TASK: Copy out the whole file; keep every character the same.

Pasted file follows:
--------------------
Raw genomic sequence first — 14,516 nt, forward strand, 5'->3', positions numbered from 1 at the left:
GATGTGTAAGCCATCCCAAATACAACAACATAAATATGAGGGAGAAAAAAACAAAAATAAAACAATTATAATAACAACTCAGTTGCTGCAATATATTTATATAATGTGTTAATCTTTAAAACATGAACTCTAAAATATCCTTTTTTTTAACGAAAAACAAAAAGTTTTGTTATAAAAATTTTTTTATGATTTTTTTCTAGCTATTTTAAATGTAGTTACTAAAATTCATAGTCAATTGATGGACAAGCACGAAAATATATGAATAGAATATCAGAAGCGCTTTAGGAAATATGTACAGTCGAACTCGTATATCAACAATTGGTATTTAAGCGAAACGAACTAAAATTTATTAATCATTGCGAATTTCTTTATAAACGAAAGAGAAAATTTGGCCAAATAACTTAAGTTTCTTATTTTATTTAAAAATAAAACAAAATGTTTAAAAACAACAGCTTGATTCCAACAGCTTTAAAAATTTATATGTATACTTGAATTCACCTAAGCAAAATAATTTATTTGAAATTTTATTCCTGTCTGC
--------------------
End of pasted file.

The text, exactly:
Raw genomic sequence first — 14,516 nt, forward strand, 5'->3', positions numbered from 1 at the left:
GATGTGTAAGCCATCCCAAATACAACAACATAAATATGAGGGAGAAAAAAACAAAAATAAAACAATTATAATAACAACTCAGTTGCTGCAATATATTTATATAATGTGTTAATCTTTAAAACATGAACTCTAAAATATCCTTTTTTTTAACGAAAAACAAAAAGTTTTGTTATAAAAATTTTTTTATGATTTTTTTCTAGCTATTTTAAATGTAGTTACTAAAATTCATAGTCAATTGATGGACAAGCACGAAAATATATGAATAGAATATCAGAAGCGCTTTAGGAAATATGTACAGTCGAACTCGTATATCAACAATTGGTATTTAAGCGAAACGAACTAAAATTTATTAATCATTGCGAATTTCTTTATAAACGAAAGAGAAAATTTGGCCAAATAACTTAAGTTTCTTATTTTATTTAAAAATAAAACAAAATGTTTAAAAACAACAGCTTGATTCCAACAGCTTTAAAAATTTATATGTATACTTGAATTCACCTAAGCAAAATAATTTATTTGAAATTTTATTCCTGTCTGC